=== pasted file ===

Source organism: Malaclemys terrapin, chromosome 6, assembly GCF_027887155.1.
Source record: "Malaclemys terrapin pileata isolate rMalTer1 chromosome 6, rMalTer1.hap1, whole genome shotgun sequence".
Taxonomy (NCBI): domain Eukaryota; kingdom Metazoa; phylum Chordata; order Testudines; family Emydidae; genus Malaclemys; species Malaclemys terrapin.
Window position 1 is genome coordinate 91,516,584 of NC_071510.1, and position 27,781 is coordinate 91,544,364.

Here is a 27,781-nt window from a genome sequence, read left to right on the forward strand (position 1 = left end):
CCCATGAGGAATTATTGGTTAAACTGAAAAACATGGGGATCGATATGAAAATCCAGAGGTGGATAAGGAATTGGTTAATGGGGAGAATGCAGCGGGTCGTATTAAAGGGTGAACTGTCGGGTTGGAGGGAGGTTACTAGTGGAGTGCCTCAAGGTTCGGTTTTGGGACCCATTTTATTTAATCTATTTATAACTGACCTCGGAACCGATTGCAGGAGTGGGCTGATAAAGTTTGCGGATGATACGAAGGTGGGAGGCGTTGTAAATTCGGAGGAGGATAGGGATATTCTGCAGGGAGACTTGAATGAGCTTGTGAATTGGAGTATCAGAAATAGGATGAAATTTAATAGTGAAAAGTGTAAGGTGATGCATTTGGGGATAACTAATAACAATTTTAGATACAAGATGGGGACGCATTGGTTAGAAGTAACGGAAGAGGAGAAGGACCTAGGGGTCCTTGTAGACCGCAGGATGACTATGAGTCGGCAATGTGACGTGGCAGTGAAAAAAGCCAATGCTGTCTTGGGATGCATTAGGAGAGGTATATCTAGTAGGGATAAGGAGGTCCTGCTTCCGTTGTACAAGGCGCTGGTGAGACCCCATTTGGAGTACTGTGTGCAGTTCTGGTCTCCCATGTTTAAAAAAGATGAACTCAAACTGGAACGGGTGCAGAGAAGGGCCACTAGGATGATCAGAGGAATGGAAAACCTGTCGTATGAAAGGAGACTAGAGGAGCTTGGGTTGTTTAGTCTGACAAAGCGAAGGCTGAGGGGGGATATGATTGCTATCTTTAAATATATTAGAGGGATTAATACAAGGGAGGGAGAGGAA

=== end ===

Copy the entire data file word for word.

Source organism: Malaclemys terrapin, chromosome 6, assembly GCF_027887155.1.
Source record: "Malaclemys terrapin pileata isolate rMalTer1 chromosome 6, rMalTer1.hap1, whole genome shotgun sequence".
Taxonomy (NCBI): domain Eukaryota; kingdom Metazoa; phylum Chordata; order Testudines; family Emydidae; genus Malaclemys; species Malaclemys terrapin.
Window position 1 is genome coordinate 91,516,584 of NC_071510.1, and position 27,781 is coordinate 91,544,364.

Here is a 27,781-nt window from a genome sequence, read left to right on the forward strand (position 1 = left end):
CCCATGAGGAATTATTGGTTAAACTGAAAAACATGGGGATCGATATGAAAATCCAGAGGTGGATAAGGAATTGGTTAATGGGGAGAATGCAGCGGGTCGTATTAAAGGGTGAACTGTCGGGTTGGAGGGAGGTTACTAGTGGAGTGCCTCAAGGTTCGGTTTTGGGACCCATTTTATTTAATCTATTTATAACTGACCTCGGAACCGATTGCAGGAGTGGGCTGATAAAGTTTGCGGATGATACGAAGGTGGGAGGCGTTGTAAATTCGGAGGAGGATAGGGATATTCTGCAGGGAGACTTGAATGAGCTTGTGAATTGGAGTATCAGAAATAGGATGAAATTTAATAGTGAAAAGTGTAAGGTGATGCATTTGGGGATAACTAATAACAATTTTAGATACAAGATGGGGACGCATTGGTTAGAAGTAACGGAAGAGGAGAAGGACCTAGGGGTCCTTGTAGACCGCAGGATGACTATGAGTCGGCAATGTGACGTGGCAGTGAAAAAAGCCAATGCTGTCTTGGGATGCATTAGGAGAGGTATATCTAGTAGGGATAAGGAGGTCCTGCTTCCGTTGTACAAGGCGCTGGTGAGACCCCATTTGGAGTACTGTGTGCAGTTCTGGTCTCCCATGTTTAAAAAAGATGAACTCAAACTGGAACGGGTGCAGAGAAGGGCCACTAGGATGATCAGAGGAATGGAAAACCTGTCGTATGAAAGGAGACTAGAGGAGCTTGGGTTGTTTAGTCTGACAAAGCGAAGGCTGAGGGGGGATATGATTGCTATCTTTAAATATATTAGAGGGATTAATACAAGGGAGGGAGAGGAA